Tips From Our Experts

Steve asks: How do I establish my power needs so I can determine the KW levels for my solar panels? And, is it better to have gas-boosted or electric solar hot water?

KW Levels for Solar Panels

Steve says:

How do I go about establishing my power needs to be able to then look at what level KW I need my solar panels to be? Also, re solar hot water, is it better to have gas boosted or electric?

Our expert says:

Thanks for your question.

Probably the easiest method of estimating your power needs is to look at your energy bills. You should find your average kWh use for electricity and MJ use for gas per day. Converting MJ to kWh is easy – just divide the MJ by 3.6 (3.6MJ = 1kWh). If possible, check a full year’s bills and use the highest figures. Next you need to discover what the “peak sun hours” (PSH) for your location is. Check online or use this as a guide.

Divide your average daily use by the PSH (preferably in winter or spring) to get your average system size. This is not the end of the story though; if you want to be off-grid, you will need to factor in the dull days as well, together with conversion losses. Ideally, you would look to make all your appliances and lighting as energy efficient as possible from the outset; you would then organise your use of energy around the state of available energy. This would minimise the size of PV system required and, in the case of off grid, the size of the battery bank. Using energy as it is produced i.e. during daylight hours also assists as it reduces some of the conversion losses.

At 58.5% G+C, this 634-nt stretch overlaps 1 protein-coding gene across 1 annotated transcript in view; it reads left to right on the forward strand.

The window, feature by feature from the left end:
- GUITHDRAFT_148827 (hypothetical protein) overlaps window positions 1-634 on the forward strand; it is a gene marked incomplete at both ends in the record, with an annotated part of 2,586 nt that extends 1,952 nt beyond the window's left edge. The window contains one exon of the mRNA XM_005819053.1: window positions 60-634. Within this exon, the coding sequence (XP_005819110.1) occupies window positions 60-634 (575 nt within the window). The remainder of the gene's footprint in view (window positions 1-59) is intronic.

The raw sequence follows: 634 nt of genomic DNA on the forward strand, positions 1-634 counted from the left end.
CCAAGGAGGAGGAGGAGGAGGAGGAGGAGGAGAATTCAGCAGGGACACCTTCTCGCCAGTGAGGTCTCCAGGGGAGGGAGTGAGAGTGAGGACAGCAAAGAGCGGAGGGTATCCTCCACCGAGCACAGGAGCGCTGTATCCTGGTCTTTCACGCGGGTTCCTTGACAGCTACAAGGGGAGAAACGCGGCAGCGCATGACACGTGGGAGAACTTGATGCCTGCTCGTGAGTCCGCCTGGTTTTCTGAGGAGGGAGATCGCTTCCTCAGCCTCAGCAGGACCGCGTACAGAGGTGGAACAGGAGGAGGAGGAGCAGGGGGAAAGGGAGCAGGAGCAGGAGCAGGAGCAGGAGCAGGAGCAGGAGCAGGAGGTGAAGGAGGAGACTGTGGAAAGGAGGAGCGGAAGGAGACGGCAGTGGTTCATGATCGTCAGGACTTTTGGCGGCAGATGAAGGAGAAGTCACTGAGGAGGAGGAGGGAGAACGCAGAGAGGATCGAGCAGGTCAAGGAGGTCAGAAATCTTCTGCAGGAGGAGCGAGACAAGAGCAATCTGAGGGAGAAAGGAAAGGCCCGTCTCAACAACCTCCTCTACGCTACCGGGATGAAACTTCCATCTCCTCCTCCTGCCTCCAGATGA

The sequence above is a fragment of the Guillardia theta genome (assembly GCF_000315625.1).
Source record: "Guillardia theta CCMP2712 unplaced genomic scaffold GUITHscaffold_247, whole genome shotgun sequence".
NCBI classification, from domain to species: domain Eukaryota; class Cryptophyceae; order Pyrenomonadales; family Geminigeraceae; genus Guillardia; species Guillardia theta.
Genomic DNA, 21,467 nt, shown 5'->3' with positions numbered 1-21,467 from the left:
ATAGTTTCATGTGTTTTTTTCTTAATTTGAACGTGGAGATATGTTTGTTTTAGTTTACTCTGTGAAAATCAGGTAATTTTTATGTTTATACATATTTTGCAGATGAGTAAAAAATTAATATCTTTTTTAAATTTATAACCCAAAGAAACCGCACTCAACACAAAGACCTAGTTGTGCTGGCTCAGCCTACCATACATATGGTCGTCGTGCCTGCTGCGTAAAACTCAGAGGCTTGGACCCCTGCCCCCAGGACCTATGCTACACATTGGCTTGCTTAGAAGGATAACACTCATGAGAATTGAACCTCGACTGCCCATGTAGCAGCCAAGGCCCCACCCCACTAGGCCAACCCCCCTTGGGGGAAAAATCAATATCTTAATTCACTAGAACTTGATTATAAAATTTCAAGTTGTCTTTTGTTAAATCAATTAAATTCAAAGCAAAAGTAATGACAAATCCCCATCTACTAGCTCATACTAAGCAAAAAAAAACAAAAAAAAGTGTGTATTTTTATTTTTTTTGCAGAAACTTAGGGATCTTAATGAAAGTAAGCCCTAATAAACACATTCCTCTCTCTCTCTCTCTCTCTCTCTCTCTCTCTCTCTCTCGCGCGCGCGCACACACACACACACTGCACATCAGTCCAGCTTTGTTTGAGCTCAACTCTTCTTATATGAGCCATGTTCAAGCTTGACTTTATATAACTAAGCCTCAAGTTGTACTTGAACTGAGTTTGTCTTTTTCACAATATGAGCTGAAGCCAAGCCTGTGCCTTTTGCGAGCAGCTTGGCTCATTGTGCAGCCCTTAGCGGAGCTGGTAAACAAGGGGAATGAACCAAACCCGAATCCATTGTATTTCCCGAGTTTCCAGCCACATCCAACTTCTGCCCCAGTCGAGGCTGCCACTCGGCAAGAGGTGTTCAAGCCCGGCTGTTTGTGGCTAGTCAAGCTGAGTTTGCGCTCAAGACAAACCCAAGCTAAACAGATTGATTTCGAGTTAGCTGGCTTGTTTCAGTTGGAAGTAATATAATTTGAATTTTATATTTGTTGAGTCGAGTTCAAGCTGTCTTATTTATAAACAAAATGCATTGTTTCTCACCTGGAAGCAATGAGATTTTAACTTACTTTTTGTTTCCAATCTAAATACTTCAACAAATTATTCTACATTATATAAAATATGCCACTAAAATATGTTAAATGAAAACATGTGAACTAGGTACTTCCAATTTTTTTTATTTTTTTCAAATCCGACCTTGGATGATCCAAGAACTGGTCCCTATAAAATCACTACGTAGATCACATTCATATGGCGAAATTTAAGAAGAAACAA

Personally, I prefer electric (heat pump) boosted solar hot water as you can get 100% renewable electricity but you can’t get GreenHouse Gas free gas. Heat pump hot water services also have a so-called co-efficiency of performance (CoP) greater than 1 i.e. for 1 kW of power in, you get more than 1 kW of heating out. Some get a CoP of greater than 3. You might find that bypassing the solar hot water collector and adding to your PV system may be a more cost effective option as well.

For more information about solar PV systems, see the 17 Things™.

John Knox

John Knox

The technical advice provided by the Alternative Technology Association as part of the ‘Ask an Expert’ forum/website, in relation to home and building sustainability improvements, is general in nature only. The impacts of specific energy or water saving or sustainability products will depend on how and where the are used and located, and particularly for larger investments, we would always suggest users seek a specific assessment from an appropriately qualified building designer or service / product supplier.

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